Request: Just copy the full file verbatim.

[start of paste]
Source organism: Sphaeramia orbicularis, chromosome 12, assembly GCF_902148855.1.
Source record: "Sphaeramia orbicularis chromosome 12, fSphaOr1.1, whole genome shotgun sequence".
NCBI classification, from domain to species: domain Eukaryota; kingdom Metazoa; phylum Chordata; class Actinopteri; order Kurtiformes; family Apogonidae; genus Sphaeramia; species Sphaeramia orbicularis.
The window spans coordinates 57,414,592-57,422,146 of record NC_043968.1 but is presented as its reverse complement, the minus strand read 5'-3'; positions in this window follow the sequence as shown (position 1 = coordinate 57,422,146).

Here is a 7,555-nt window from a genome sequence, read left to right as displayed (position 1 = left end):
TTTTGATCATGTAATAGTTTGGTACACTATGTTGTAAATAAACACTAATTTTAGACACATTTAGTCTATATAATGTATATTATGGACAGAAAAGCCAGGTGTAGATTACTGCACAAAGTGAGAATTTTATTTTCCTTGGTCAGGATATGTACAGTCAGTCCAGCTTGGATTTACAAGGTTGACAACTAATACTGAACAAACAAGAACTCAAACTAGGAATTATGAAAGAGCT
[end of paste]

Source organism: Sphaeramia orbicularis, chromosome 12, assembly GCF_902148855.1.
Source record: "Sphaeramia orbicularis chromosome 12, fSphaOr1.1, whole genome shotgun sequence".
NCBI classification, from domain to species: domain Eukaryota; kingdom Metazoa; phylum Chordata; class Actinopteri; order Kurtiformes; family Apogonidae; genus Sphaeramia; species Sphaeramia orbicularis.
The window spans coordinates 57,414,592-57,422,146 of record NC_043968.1 but is presented as its reverse complement, the minus strand read 5'-3'; positions in this window follow the sequence as shown (position 1 = coordinate 57,422,146).

Here is a 7,555-nt window from a genome sequence, read left to right as displayed (position 1 = left end):
TTTTGATCATGTAATAGTTTGGTACACTATGTTGTAAATAAACACTAATTTTAGACACATTTAGTCTATATAATGTATATTATGGACAGAAAAGCCAGGTGTAGATTACTGCACAAAGTGAGAATTTTATTTTCCTTGGTCAGGATATGTACAGTCAGTCCAGCTTGGATTTACAAGGTTGACAACTAATACTGAACAAACAAGAACTCAAACTAGGAATTATGAAAGAGCT